Diners were out sharing drinks and world class cuisine with friends, others were out catching a concert at the Bataclan concert venue, and sports fans were cheering on their country’s team at the football match. It was just another Friday night in la Ville Lumière. But it wouldn’t be long before friends and tourists sharing laughs and fond memories in the making would instead be sharing grief and screams of sheer horror when gunmen and suicide bombers took to the streets of Paris, leaving nothing but a trail of carnage in their wake.
It was nearly 11pm Central European Time when reports of the mayhem in Paris began rolling in. First were reports of masked gunmen wielding AK47s shooting diners on a terrace in front of Petit Cambodge and Le Carillon restaurants. Witnesses described the men as “firing in all directions”, including at passing vehicles. Many diners were able to dive to the ground and take cover, but at least 18 were not so lucky.
Police were quick to arrive to the scene, but before they even had a chance to determine how many had perished in the gunfire, more terror was erupting in the adjacent 11th district, where American band The Eagles of Death Metal were playing at the Bataclan concert venue. Diners outside of a nearby pizzaria were gunned down as the men made their way into the venue and opened fire into the crowd.
The band and a number of other concert-goers were able to escape, but up to 100 people were still trapped within the building. Some hid in the attic portion of the venue, while others dove to the ground and played dead as the men systematically executed concert attendees in the disabled section and others still trapped in the area.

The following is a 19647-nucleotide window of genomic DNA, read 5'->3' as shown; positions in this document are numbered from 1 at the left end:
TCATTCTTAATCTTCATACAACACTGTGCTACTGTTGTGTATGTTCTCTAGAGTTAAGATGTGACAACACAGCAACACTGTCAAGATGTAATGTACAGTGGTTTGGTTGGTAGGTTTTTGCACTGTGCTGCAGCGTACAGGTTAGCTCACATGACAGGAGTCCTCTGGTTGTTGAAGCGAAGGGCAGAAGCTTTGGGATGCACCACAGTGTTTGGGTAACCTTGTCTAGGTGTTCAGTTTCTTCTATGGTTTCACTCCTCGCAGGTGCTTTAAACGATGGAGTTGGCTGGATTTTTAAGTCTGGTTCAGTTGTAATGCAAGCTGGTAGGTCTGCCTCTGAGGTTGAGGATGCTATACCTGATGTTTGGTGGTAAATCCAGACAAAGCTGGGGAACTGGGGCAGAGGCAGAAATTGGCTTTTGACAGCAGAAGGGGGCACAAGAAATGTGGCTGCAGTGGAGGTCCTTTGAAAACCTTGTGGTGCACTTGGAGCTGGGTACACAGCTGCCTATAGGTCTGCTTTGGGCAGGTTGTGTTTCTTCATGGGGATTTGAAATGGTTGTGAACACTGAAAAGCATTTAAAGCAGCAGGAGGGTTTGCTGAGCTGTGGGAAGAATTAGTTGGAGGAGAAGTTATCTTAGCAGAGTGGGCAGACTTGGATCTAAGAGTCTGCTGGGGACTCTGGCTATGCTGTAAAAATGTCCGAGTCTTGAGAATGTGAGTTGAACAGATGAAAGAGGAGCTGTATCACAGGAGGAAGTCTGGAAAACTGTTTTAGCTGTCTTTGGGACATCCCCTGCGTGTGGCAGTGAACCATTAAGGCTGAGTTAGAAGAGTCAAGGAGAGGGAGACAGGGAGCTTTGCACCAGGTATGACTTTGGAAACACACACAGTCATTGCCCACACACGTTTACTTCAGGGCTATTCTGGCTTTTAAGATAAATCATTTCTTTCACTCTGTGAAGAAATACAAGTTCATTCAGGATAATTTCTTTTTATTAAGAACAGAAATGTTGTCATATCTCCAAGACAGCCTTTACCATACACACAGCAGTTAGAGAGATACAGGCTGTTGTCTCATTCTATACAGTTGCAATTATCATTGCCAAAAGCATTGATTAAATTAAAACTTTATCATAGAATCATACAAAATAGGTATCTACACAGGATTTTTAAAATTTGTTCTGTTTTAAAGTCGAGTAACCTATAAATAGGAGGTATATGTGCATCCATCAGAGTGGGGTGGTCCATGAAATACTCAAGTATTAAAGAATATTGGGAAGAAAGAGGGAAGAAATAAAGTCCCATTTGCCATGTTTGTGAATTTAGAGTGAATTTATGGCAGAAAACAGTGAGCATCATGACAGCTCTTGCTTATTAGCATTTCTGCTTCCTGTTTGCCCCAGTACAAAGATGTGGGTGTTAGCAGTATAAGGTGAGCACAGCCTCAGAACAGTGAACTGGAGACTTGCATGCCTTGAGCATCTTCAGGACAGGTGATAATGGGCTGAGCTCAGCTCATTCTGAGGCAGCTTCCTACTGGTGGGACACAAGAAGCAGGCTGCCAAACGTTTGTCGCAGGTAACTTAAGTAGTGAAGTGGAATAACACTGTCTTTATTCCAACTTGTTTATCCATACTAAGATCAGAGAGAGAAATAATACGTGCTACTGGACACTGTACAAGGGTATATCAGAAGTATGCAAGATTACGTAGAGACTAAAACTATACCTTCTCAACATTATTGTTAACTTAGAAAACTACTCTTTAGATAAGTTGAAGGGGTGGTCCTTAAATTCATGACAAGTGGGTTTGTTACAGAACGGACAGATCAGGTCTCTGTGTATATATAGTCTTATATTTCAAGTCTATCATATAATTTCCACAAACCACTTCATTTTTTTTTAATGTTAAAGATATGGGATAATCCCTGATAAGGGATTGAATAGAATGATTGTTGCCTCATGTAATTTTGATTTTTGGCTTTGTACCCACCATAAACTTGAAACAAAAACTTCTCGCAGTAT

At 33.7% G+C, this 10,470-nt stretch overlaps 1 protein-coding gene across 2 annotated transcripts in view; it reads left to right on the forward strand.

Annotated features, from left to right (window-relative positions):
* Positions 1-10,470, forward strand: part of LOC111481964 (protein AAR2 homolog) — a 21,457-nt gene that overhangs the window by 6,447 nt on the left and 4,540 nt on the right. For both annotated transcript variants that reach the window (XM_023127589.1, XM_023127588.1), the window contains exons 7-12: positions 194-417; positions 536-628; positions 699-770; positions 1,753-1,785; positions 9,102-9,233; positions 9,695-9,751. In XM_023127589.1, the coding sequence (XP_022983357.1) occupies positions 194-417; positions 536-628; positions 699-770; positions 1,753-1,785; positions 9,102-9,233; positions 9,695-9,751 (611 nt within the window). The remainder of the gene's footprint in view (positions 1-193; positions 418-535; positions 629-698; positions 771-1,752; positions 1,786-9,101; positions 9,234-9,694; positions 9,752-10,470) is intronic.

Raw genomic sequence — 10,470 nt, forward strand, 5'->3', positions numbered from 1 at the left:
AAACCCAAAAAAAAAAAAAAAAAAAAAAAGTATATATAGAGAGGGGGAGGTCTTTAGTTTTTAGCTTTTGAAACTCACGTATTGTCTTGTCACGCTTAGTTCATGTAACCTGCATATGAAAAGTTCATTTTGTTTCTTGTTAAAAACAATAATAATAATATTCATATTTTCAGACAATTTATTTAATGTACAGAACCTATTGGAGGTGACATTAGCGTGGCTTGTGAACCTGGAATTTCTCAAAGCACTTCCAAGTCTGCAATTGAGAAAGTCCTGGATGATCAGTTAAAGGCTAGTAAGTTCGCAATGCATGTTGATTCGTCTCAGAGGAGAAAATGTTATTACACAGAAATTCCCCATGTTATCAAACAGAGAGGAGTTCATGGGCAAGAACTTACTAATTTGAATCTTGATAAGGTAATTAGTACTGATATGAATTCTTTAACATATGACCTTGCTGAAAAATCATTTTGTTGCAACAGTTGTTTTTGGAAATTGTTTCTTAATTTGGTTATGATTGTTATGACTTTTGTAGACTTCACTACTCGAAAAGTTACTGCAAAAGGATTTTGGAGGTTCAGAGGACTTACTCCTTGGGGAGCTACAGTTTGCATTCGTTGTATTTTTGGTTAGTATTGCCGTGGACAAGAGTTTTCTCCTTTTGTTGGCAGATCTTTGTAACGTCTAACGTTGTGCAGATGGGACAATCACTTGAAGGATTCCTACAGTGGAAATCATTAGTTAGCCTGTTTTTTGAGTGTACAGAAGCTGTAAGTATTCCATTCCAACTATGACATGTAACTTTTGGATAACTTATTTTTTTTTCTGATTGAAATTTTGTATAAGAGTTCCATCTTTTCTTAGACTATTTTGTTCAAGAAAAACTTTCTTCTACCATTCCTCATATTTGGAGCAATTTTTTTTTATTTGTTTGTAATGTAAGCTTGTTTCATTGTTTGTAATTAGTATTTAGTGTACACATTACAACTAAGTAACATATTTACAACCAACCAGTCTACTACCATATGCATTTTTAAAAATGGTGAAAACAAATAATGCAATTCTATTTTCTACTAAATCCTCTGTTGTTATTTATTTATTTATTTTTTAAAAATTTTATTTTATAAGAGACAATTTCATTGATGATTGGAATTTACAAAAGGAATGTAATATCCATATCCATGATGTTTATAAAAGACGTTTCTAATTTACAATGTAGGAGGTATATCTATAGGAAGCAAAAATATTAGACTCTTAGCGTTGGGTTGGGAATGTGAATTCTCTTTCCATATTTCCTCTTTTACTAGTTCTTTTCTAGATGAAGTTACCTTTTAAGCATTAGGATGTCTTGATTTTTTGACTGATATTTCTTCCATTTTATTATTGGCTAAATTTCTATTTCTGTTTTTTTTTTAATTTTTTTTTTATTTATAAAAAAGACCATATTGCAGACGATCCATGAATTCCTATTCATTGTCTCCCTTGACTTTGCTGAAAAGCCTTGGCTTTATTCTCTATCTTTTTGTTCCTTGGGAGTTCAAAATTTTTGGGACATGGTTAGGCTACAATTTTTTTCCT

At least two men then detonated explosive vests they were wearing as police began to close in and take control of the situation, adding to the bloodbath inside the building.
As police were dealing with the hostage situation and attempting to offer assistance to victims in the streets, three additional attacks were reported. This time it was in front of Stade de France. Ticket holding men attempting to enter the stadium during the France v Germany football match were denied entry into the venue. Though their initial plan did not go off as expected, that did not deter the men from detonating bomb packs strapped to their belts. One man did manage to get inside the venue, while two others remained outside on the streets. Three perished outside of the stadium as fans cheered inside. Unaware of the horror going on outside of the stadium walls.
Moments after the blasts, organizers began evacuating patrons. There was a bustle of confusion as football fans attempted to make sense of the chaos, but overall the evacuation was successful as fans formed orderly queues to exit the stadium, singing France’s national anthem as they filed out.
In total, there were five major target sites involved in the attacks including: The Stade de France, The Bataclan concert venue, along with local bars and restaurants located on Avenue de la République, Rue de Charonne, and Rue de la Fontaine au Roi. Three of the suicide bomb attacks were at the Stade de France alone. A state of emergency was declared in the city of Paris and borders were secured around France. Parisians and tourists left stranded were forced to take shelter in local businesses and with hospitable locals for the evening as military personnel swarmed the streets.
By morning the French prosecutor announces that 129 people had died in the attacks, while close to 350 more were injured, including nearly 100 of them sustaining critical injuries. The attacks would mark the sixth attack on France this year by Syrian terrorists. Investigations and arrests are still being made in connection to the attacks, including several in Belgium.